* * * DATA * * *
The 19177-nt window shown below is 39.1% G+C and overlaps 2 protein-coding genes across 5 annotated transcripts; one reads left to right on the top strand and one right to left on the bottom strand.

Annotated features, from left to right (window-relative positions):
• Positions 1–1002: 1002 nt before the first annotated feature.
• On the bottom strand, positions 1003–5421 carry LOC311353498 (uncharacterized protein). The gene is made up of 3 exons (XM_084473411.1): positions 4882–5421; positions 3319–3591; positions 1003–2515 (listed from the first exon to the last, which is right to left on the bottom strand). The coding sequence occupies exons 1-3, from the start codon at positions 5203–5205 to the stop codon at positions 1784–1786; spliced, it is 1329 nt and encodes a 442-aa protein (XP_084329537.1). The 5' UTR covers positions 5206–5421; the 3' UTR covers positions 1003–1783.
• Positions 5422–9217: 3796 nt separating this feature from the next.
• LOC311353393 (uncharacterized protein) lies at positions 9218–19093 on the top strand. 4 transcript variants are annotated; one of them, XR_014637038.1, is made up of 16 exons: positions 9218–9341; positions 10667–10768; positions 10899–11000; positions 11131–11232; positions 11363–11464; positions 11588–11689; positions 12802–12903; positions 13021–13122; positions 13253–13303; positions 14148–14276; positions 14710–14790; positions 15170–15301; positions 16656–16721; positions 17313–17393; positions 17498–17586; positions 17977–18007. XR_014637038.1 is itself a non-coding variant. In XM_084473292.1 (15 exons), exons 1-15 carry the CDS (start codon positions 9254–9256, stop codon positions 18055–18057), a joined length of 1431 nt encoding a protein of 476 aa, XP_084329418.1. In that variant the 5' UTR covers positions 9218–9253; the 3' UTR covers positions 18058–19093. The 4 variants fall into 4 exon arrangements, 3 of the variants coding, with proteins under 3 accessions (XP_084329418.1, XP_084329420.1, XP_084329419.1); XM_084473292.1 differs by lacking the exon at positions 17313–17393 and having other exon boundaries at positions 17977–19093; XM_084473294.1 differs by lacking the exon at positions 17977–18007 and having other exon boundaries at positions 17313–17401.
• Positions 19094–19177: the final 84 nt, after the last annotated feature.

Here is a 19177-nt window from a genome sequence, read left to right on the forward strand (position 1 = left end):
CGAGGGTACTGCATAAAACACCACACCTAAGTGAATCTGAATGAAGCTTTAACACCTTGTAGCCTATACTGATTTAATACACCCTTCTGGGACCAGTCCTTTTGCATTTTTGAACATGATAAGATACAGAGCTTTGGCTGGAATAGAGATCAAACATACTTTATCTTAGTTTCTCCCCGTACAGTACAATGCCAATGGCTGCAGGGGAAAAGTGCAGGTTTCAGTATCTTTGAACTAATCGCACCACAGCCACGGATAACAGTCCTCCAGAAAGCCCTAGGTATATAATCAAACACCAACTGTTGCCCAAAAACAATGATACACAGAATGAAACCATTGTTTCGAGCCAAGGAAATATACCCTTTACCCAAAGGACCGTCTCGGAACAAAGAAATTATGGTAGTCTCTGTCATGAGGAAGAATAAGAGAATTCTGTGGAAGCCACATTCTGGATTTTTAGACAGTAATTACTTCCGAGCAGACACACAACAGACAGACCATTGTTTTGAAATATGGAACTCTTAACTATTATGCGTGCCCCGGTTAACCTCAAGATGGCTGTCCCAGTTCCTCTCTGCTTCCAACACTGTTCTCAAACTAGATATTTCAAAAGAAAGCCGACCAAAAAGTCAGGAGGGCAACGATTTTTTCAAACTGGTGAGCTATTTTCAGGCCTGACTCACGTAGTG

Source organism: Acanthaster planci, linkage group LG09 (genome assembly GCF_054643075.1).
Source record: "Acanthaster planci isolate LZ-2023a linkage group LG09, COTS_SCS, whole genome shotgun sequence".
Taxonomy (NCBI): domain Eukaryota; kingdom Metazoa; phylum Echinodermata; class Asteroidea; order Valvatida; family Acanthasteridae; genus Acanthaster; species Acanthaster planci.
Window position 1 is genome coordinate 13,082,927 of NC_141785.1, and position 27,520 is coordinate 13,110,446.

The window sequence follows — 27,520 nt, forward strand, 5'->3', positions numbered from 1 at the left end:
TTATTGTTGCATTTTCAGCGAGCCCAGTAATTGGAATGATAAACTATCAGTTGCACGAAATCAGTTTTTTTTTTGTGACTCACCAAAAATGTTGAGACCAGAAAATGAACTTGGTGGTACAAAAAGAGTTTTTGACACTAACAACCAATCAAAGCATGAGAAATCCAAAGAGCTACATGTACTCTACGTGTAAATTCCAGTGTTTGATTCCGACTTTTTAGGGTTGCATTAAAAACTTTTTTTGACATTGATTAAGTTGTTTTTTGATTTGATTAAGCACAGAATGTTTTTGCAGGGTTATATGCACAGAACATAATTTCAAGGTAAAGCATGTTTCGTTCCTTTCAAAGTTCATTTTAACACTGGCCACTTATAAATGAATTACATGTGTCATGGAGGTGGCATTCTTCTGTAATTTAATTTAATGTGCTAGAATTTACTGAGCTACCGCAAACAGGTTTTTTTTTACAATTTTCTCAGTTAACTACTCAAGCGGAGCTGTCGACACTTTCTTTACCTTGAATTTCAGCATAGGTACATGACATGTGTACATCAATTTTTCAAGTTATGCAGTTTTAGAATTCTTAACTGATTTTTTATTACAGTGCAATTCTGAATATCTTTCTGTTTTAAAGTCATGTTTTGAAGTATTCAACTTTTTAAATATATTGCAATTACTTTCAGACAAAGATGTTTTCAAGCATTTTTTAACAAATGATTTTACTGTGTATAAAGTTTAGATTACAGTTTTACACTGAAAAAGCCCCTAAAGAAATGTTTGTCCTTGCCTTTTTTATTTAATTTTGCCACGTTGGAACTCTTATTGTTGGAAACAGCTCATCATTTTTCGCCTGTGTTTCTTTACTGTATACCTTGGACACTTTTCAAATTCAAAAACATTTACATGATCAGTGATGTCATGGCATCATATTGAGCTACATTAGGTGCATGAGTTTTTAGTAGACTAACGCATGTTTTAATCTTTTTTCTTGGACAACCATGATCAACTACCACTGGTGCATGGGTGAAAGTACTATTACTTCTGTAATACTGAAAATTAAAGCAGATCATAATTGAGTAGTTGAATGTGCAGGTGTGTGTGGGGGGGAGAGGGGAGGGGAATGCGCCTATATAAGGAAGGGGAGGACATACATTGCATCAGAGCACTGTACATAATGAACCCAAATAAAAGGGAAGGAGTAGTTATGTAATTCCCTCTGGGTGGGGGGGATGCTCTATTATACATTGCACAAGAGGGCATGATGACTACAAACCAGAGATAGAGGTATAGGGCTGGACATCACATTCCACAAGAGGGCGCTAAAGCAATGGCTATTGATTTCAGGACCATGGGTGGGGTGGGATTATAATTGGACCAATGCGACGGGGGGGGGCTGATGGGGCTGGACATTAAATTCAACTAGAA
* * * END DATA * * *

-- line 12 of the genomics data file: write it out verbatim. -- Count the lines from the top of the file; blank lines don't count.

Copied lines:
Taxonomy (NCBI): domain Eukaryota; kingdom Metazoa; phylum Echinodermata; class Asteroidea; order Valvatida; family Acanthasteridae; genus Acanthaster; species Acanthaster planci.